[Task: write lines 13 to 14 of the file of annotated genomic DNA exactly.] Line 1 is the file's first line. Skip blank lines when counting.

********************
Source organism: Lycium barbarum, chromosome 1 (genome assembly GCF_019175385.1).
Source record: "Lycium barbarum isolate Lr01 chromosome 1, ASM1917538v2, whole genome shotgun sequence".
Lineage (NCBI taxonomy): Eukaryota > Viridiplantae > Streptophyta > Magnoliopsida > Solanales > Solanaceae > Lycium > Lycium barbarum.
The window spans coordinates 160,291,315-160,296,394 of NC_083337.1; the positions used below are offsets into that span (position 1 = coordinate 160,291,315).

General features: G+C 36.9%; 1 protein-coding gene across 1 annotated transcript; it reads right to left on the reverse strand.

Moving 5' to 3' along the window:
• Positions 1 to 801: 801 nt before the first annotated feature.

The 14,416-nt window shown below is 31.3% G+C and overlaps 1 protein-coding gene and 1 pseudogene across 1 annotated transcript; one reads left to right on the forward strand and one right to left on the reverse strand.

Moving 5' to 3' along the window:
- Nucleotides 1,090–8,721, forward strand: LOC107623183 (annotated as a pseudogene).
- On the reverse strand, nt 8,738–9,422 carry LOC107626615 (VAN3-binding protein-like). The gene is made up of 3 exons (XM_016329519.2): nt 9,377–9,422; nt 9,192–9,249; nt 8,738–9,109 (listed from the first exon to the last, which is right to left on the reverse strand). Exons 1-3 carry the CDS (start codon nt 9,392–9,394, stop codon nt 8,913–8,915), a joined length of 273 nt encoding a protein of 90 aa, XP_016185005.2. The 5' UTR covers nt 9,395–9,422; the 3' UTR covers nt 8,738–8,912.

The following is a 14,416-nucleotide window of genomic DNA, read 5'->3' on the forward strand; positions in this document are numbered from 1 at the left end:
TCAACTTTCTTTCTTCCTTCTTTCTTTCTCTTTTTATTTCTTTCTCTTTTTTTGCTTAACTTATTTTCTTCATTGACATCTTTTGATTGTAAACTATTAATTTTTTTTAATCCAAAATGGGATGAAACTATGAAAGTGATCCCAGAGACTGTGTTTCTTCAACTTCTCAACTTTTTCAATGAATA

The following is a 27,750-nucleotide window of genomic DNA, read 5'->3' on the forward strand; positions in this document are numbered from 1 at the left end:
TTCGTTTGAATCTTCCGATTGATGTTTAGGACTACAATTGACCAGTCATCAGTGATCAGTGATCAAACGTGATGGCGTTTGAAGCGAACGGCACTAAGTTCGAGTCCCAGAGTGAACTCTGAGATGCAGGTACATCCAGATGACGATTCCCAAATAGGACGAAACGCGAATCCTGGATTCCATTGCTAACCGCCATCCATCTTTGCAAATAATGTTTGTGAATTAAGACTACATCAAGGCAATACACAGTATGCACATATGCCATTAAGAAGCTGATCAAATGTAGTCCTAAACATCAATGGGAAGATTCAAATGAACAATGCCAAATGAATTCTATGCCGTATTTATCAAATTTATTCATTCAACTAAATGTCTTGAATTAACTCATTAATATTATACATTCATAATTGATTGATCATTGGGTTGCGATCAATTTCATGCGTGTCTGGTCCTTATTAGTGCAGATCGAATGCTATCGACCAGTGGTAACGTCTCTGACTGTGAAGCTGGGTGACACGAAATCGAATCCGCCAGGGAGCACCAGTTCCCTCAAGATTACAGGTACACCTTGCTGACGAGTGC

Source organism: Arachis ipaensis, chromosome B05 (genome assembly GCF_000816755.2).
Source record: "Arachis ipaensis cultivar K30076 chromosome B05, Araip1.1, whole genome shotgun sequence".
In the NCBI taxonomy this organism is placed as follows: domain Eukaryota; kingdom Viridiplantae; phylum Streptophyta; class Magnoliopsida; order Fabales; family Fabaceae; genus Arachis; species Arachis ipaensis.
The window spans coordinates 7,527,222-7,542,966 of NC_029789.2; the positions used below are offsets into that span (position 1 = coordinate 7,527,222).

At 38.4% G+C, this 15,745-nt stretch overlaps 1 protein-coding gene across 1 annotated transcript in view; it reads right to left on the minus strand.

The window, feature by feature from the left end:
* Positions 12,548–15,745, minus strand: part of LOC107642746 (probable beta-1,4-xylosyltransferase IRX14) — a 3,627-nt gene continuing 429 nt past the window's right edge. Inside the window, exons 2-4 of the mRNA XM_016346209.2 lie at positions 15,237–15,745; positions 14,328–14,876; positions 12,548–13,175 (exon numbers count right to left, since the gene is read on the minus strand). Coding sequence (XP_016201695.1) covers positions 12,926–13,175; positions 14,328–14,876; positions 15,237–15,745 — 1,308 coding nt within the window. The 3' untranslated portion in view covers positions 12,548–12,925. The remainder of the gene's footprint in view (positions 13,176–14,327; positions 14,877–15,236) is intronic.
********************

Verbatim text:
TCAACTTTCTTTCTTCCTTCTTTCTTTCTCTTTTTATTTCTTTCTCTTTTTTTGCTTAACTTATTTTCTTCATTGACATCTTTTGATTGTAAACTATTAATTTTTTTTAATCCAAAATGGGATGAAACTATGAAAGTGATCCCAGAGACTGTGTTTCTTCAACTTCTCAACTTTTTCAATGAATA

The following is a 27,750-nucleotide window of genomic DNA, read 5'->3' on the forward strand; positions in this document are numbered from 1 at the left end: